Harris Corp.’s Broadcast Division has received a 2008 Most Valuable Pollution Prevention award for reducing pollutants at its transmitter manufacturing facility in Quincy, Ill.
Harris was one of five companies or organizations to receive this year’s award, presented by the National Pollution Prevention Roundtable (NPPR) in Washington, D.C. Andy Edgar, senior manager of facilities and environmental compliance, and Phil Timmons, director of Quincy operations, accepted the award on behalf of the division. The award was based on Harris’ efforts to make major reductions in waste, energy consumption and water usage.
Harris’ pollution prevention projects include a closed-loop water cooling system that has reduced water usage in its product testing process by nearly 21.6 million gallons per year. The company also implemented several toxicity reduction projects to eliminate toxic heavy metals and raw material impurities from the manufacturing process. The result was a 30-35 cubic yard reduction in waste that equates to a 75 percent decrease in hazardous waste volumes from its wastewater pretreatment operation, and a 50 percent pretreatment chemical usage reduction.
This is not the first time Harris has been honored for its green efforts. The company’s Quincy operation is a four-time recipient of the Illinois Governor’s Pollution Prevention Award and the company has received a Community Green Award for its efforts in recycling and waste volume restrictions. The Quincy operation also received an Industrial Achievement Award from the Illinois Association of Water Pollution Control Operators.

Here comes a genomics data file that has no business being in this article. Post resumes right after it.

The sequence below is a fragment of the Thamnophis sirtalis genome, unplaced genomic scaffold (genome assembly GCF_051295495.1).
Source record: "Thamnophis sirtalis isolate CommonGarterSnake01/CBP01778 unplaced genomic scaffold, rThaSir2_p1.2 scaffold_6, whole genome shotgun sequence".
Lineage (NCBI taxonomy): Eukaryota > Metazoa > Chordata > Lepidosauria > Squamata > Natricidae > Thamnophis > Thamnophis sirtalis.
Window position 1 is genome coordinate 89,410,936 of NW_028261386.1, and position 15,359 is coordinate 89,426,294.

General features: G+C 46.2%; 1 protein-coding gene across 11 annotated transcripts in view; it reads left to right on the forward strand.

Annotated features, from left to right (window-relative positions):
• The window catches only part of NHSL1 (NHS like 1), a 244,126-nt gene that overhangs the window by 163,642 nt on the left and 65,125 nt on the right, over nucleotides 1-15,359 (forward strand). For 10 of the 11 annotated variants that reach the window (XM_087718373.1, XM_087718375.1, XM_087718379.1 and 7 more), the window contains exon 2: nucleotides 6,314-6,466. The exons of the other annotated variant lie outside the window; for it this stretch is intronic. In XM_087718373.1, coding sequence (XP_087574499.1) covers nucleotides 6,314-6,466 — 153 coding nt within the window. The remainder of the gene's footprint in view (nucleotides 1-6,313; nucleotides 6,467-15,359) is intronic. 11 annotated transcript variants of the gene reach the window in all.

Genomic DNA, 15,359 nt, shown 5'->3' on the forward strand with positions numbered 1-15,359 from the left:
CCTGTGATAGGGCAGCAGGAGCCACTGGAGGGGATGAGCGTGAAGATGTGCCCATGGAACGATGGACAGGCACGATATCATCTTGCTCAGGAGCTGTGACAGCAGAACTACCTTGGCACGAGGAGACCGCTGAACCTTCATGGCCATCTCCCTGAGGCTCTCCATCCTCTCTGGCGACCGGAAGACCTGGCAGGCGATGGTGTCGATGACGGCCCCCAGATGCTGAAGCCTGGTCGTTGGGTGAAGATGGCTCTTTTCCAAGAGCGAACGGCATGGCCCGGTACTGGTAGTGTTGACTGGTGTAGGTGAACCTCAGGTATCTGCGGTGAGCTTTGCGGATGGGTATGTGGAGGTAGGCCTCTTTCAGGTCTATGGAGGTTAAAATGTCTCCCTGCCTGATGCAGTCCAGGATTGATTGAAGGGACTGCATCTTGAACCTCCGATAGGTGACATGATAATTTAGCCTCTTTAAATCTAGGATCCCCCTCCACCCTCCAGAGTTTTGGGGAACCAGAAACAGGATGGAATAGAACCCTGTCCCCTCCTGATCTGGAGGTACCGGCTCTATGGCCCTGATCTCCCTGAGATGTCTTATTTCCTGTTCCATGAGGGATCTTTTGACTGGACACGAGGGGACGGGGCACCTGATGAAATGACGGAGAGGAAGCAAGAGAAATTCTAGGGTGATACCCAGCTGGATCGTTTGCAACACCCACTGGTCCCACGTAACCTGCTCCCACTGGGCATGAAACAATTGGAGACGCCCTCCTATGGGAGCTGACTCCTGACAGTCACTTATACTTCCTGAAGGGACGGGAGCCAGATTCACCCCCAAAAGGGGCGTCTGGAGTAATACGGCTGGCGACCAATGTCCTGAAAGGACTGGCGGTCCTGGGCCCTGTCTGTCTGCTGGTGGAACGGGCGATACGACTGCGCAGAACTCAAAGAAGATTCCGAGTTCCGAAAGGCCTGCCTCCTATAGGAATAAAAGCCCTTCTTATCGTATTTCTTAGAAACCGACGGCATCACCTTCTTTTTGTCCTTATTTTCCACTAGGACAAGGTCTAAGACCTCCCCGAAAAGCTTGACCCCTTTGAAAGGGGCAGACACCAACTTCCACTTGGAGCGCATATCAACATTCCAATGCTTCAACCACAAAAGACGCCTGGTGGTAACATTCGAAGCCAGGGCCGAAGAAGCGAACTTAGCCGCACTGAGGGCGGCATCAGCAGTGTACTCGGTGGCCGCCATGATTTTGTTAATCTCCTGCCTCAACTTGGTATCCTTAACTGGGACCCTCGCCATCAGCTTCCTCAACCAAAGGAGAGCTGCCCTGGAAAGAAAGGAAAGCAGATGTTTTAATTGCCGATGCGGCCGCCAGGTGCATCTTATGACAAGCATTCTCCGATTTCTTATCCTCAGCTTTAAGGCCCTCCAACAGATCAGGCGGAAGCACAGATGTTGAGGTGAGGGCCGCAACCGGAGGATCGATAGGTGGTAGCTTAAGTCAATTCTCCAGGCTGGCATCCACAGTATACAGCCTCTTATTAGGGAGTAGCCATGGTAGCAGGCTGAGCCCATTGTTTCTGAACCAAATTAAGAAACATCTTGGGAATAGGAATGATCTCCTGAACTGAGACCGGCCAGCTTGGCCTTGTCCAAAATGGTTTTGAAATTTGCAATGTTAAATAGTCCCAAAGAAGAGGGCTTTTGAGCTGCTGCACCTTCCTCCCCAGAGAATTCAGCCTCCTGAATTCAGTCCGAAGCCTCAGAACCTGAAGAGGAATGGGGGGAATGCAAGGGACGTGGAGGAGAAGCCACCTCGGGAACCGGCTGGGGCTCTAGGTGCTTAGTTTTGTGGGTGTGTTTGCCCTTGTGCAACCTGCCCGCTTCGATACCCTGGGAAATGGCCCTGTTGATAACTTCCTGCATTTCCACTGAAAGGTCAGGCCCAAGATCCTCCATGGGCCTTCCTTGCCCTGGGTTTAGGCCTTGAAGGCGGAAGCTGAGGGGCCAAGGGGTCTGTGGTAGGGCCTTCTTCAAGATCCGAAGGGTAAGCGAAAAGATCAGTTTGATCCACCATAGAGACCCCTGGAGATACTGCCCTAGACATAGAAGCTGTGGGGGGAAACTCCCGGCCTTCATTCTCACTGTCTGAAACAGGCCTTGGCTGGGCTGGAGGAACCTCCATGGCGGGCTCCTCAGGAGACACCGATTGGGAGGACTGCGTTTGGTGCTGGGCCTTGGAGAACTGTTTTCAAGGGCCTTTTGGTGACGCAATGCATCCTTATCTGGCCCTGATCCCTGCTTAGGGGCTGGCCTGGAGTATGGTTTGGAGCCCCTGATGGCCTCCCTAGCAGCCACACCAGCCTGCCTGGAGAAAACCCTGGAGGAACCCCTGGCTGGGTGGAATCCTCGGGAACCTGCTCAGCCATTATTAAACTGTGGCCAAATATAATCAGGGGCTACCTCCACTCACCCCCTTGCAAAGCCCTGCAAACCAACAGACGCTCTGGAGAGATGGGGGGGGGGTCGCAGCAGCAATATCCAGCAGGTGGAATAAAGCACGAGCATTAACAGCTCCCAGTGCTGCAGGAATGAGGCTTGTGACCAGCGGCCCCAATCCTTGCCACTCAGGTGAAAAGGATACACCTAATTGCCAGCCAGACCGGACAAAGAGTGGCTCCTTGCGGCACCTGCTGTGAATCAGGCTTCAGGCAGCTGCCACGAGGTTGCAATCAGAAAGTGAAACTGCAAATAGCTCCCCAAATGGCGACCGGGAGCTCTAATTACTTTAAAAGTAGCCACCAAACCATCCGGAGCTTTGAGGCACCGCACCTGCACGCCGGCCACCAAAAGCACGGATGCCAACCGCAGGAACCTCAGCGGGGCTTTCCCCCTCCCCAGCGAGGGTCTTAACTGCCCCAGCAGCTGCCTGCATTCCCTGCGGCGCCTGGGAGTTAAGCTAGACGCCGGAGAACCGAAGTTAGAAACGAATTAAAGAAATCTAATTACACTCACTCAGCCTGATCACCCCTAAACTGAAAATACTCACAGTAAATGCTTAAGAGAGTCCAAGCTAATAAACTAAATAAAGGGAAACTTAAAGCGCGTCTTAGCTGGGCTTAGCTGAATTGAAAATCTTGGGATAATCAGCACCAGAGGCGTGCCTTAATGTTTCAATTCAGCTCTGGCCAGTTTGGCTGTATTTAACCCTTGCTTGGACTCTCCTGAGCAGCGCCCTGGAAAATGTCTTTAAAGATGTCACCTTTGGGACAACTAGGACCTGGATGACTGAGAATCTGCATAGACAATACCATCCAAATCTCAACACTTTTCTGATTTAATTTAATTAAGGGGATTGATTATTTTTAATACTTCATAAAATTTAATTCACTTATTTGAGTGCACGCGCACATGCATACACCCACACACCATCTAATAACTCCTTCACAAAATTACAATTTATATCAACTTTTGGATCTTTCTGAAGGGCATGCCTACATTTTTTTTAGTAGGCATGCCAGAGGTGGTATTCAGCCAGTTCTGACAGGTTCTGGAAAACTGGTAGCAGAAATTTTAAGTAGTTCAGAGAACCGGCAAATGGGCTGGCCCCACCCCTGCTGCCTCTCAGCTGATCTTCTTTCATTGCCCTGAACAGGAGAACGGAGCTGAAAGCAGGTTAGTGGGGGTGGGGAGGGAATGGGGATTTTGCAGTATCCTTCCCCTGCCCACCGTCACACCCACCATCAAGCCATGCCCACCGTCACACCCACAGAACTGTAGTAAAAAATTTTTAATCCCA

“Harris is committed to ensuring that it remains a responsible corporate citizen of the communities we live in, and we are spearheading these efforts through employee-driven campaigns,” said Tim Thorsteinson, president of Harris Broadcast Communications. “We strive to be viewed as a company that is proactive in the community and are committed to raising environmental awareness. This is achieved by reducing pollution generated from our facilities and minimizing our impact on the environment.”